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What even IS an Influencer?

In the simplest of terms, an Influencer is a community leader who has a group of people that trust and believe in his or her opinions and recommendations. This community can be made up of millions or hundreds - the size of the community rarely matters; it’s the trust put on the leader that does. It doesn’t have to be an online community either, but in regard to Influencer Marketing, we usually find these groups on social media; Instagram, Twitter, Snapchat and TikTok being the most prevalent social channels as we head into 2020.

Influencers have the power to affect the consumer journey of their community through the trust that has been built over time. Usually, an Influencer is considered an expert or authority in his or her space, and therefore the community usually relies on them for honesty and integrity. Unfortunately, with the rise of Influencer Marketing over the last few years, we have seen how easy it is to “buy” recommendations or advice from these community leaders, and the integrity of those at the top has often been thrown into question.

There are five main categories of Influencer: Celebrity (1m+ followers), Macro (100k+), Mid-tier (20k+), Micro (5k+), and Nano (1k+), with Nano Influencers being the biggest group of community leaders – they represent 52% of all Influencers, and are rarely the ones whose reputation for honesty and authority is questioned.

The Mega Influencers are celebrities who have gained fame online – film stars, musicians, sports stars and, most recently, reality TV personalities. These Influencers work with major brands on major campaigns, often using their name to launch their own range of products.

Macro Influencers are more accessible than their celebrity counterparts, though can still charge upwards of tens of thousands of pounds for social media posts. These Influencers generally have a high integrity rating among their community and are excellent at raising awareness, particularly as they are used to working with brands directly. They also often collaborate on campaigns to ensure a natural fit amongst their organic content.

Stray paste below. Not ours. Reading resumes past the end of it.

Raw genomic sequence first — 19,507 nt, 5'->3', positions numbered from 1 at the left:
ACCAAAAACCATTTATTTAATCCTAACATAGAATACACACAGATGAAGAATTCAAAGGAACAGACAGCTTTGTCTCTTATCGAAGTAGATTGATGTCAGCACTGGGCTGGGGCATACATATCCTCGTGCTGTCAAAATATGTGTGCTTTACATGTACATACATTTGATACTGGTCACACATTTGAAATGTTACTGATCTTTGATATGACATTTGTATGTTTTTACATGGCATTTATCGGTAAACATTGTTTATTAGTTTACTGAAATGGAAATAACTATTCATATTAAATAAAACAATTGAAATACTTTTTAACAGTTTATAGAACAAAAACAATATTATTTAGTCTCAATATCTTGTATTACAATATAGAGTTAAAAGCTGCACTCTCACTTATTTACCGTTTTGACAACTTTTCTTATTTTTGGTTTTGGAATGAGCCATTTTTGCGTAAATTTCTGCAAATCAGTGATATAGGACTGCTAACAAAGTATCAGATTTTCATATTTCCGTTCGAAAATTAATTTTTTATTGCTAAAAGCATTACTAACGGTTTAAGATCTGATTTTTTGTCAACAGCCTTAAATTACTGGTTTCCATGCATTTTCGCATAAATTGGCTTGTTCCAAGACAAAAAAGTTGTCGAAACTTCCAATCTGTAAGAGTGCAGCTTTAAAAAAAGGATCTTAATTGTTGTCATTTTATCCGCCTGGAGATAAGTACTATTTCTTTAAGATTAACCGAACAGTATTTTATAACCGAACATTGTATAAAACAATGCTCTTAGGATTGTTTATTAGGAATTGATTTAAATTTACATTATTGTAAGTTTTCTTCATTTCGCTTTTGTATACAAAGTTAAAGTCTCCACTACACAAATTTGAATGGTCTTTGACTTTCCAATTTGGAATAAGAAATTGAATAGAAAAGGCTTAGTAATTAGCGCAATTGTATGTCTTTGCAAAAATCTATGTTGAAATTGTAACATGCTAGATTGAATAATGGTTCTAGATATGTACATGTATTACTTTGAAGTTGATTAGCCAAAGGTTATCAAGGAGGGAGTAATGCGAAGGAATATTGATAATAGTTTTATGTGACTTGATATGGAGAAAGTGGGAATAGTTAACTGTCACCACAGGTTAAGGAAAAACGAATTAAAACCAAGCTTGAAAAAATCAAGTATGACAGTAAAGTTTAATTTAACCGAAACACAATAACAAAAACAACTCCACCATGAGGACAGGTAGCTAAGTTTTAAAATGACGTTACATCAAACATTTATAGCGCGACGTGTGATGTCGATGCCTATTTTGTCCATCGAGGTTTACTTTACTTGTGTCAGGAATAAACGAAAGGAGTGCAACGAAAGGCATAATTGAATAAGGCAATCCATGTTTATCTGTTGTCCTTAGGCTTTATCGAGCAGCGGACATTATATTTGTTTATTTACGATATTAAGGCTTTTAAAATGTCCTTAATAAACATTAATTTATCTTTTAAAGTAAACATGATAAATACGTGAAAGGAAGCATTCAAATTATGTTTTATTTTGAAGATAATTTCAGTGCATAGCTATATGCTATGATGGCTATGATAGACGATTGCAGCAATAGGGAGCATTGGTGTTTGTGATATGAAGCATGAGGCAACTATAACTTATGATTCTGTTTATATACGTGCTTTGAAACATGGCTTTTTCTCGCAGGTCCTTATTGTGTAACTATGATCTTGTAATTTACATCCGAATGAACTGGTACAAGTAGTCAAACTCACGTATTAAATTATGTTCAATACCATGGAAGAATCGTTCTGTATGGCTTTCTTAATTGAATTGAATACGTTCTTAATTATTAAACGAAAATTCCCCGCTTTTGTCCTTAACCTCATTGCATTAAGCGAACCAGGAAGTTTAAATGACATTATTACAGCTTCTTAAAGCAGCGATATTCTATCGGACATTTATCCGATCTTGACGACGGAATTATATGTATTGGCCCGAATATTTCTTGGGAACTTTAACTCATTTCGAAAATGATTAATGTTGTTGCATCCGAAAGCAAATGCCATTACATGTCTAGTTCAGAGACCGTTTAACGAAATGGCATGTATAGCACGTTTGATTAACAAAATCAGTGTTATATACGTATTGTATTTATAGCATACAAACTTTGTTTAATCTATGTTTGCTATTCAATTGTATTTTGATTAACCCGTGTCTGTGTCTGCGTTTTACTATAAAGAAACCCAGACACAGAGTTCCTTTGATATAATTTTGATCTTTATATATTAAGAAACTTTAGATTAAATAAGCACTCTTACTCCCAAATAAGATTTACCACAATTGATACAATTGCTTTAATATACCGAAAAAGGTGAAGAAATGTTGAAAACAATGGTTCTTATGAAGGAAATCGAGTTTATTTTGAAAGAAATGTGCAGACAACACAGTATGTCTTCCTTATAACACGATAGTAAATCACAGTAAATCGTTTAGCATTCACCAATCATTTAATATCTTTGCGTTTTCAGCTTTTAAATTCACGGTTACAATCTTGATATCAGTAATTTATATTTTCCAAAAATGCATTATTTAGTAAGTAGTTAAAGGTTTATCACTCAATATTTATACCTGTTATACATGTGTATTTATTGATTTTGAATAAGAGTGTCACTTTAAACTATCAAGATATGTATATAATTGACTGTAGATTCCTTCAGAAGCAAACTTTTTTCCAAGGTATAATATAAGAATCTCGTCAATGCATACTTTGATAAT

The Mid-tier and Micro Influencers are ordinary people who have become known for their personality and honesty in their community. Because of their integrity and the relationships built in their community, their audience is loyal – devotees to a point. As a result, this category of Influencer tends to have a higher engagement level because they are more active in their own communities than those in the tiers above, who tend to interact only with others of the same “level” as them.

These Influencers are also pickier about which brands and products they choose to promote. They will still require a fee, of course, but their output will be much more organic and have much more power within their communities. These Influencers will do what they can to maintain their integrity and will not want to harm the relationship with their audiences by promoting something off brand for them. For the right brand or product, Micro Influencers might also be inclined to collaborate without a fee if they feel the benefit is there for their audiences. This tier of Influencer is fast becoming the most sought-after, because of this.

Finally, the Nano Influencer. These communities are much smaller and tend to be comprised of quite obscure or niche audiences. These communities are best suited to similarly niche brands, where a specific product or brand will be not uncommon. They will have the same high engagement as the Micro Influencers, but with smaller communities. Any collaboration with these Influencers will require a bigger pool of talent to see the same output as working with only a few in the Micro tier.

The Influencer Marketing channel is on the rise. In 2020, we expect to see far more award-winning Influencer campaigns alongside the traditional Affiliate and SEO awards. To find out how we can amplify your next product launch, get in touch.